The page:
While modern technology has helped make dirt bikes perform
better these advancements have also made bikes a bit more difficult to work on.
These complexities can be a bit intimidating for some people to the point where
they don’t want to perform the same mechanical or maintenance tasks on their
newer bikes that they used to tackle on their older dirt bikes.
The good news is, these are still the same machines with two wheels, frame, an engine, and front and rear suspension that you’re accustomed to. There’s just a few more electrical components or internal parts to sort out. No big deal, as long as you have an Owners Service Manual for the year, make, and model of your dirt bike you can learn how completely tear down and rebuild your machine. If you don’t have a service manual, remember, the internet is your friend. The World Wide Web is filled with articles and videos, and with a few key words you can find out how to replace a part of repair your dirt bike.
Speaking of friends, our friends over at Vital MX stopped by a few weeks ago and pulled a Suzuki RM-Z 250 off our showroom to show you how to drain the fuel from a fuel-injected four stroke dirt bike. In the video Michael Lindsay walks you through the steps of how to gain access to remove the stock gas tank so that you can either drain the fuel from the filler neck or remove the fuel pump to drain the fuel from the bottom of the tank.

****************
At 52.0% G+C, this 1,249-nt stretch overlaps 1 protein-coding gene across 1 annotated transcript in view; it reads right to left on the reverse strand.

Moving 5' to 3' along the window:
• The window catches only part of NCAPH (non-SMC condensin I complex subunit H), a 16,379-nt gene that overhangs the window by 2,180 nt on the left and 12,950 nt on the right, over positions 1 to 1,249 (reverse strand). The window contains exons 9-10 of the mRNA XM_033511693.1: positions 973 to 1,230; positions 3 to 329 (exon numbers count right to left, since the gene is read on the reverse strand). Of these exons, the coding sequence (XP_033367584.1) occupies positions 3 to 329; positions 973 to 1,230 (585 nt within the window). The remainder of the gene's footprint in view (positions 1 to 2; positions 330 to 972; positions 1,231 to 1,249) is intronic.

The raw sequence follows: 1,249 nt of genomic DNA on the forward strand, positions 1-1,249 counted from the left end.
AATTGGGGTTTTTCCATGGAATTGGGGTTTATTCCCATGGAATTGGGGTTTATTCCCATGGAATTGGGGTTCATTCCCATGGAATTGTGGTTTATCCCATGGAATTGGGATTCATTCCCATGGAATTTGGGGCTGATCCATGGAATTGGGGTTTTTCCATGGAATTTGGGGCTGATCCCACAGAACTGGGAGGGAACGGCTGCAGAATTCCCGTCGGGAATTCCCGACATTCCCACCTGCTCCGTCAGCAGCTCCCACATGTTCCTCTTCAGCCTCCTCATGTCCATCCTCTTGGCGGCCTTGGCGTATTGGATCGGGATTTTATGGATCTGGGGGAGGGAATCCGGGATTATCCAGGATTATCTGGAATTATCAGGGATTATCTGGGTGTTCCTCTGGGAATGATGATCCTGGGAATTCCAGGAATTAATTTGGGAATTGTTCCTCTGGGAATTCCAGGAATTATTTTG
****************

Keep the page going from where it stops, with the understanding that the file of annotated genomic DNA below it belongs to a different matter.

While removing the gas tank and draining the fuel from your
old two stroke may have been extremely simple, as you’ll see in the video, even
though there’s a few extra wires and a large fuel pump replacing the petcock,
it’s still quite easy and only takes a few minutes. All you really need is a
few basic hand tools and a couple of shop towels to cover the engine because a
little bit of fuel will likely drain out when the fuel pump is disconnected
from the fuel line.
Once you get the seat off, the top or bottom of the shrouds
unbolted, and the gas tank loose there should only be one electrical connection
that needs to be disconnected, the power lead for the fuel pump.
After the tank has been removed from the bike you can then
either drain the fuel from the top or remove the fuel pump and let the fuel
flow out the bottom. The choice is yours, but as Michael points out, even though
it’s an extra step to remove the fuel pump, sometimes it’s easier to get all
the fuel out the bottom. Plus there are only a few bolts that secure the fuel
pump to the underside of the gas tank so it’s not all that difficult to remove.
Once you have the fuel out and finish with all the repairs or do whatever maintenance
you need to do you simply re-install the tank, shrouds, and seat the same way
they were removed.
Watch the video below and you’ll see just how quick and easy it really is.